Cutaneous manifestations in HIV positive pediatric patients

Kondreddy, B and Kuruvila, Maria and Ullal, K R and Bhat, K (2014) Cutaneous manifestations in HIV positive pediatric patients. Nepal Journal of Dermatology, Venereology & Leprology, 12 (1). pp. 14-19.

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Abstract

Background: Over the past decade Human Immunodeficiency Virus (HIV) infection has emerged as a major cause of severe illness and death in childhood in the United States and throughout the world. CD4 cell count and CD4 cell percentage are key markers for determining disease progress and the risk for opportunistic infection (OI) in HIV-infected patients. Objectives: This study was carried out to analyze the cutaneous manifestations in HIV positive paediatric patients and to correlate their pattern and severity with CD4 count. Material and Methods: This was a hospital based study wherein all HIV positive patients in the paediatric age group were screened for cutaneous manifestations over a period of two years, CD4 counts were estimated and their severity and atypical presentations were correlated with the CD4 counts. Results: Out of the 104 children included in this study, 93 had cutaneous manifestations. Transplacental was the commonest mode of transmission. There was a significant risk of Grade III malnutrition (p=0.03). Dermatological manifestations were present in all with CD4 count less than 200. The highest mean CD4 count was for bacterial infections and the lowest was for oral candidiasis. The mean CD4 count for fungal infection, oral candidiasis and xerosis were statistically significant (p=0.001, 0.002, 0.025 respectively) Conclusion: This study shows that the prevalence of mucocutaneous manifestations increases with advanced immunosuppression in pediatric age group and help in early recognition of the infection.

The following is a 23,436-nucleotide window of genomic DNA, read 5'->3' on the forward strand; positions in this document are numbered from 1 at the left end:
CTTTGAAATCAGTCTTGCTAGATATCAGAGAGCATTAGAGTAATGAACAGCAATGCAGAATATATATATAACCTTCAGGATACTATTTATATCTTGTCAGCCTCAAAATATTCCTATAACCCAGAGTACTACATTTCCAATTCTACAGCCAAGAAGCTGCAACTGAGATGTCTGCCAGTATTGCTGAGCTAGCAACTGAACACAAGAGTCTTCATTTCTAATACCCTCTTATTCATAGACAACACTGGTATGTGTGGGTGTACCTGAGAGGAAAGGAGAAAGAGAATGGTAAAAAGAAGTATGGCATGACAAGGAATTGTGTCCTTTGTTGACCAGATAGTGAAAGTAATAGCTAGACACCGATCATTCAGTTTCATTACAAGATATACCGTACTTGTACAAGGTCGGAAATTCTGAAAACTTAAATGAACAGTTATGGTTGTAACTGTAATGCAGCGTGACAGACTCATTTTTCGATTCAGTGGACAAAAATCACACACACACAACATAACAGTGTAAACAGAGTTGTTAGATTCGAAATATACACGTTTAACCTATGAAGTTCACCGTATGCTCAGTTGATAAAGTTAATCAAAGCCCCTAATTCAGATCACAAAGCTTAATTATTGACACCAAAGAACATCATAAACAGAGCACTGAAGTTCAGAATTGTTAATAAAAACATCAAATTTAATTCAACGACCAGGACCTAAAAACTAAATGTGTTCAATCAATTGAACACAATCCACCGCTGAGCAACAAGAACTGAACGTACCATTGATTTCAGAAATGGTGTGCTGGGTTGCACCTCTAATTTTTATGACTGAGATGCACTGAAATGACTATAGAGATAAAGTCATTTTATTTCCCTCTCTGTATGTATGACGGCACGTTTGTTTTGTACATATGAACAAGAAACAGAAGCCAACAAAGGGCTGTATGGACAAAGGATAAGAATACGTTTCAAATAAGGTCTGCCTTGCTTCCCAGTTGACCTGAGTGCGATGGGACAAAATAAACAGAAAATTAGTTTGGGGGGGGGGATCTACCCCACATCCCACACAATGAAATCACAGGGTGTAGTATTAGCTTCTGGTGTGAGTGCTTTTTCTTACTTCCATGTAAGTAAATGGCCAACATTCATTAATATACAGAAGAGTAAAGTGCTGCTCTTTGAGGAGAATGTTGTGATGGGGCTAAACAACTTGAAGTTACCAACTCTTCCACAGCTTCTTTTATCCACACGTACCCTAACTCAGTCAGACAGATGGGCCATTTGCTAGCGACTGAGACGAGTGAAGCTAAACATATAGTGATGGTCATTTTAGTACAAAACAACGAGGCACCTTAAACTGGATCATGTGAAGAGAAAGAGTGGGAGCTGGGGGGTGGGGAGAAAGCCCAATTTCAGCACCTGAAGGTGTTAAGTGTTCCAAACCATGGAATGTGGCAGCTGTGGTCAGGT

Item Type: Article
Uncontrolled Keywords: Cutaneous manifestations; Paediatric HIV
Subjects: Medicine > KMC Mangalore > Dermatology
Depositing User: KMCMLR User
Date Deposited: 17 Oct 2016 14:42
Last Modified: 17 Oct 2016 14:42
URI: http://eprints.manipal.edu/id/eprint/147204

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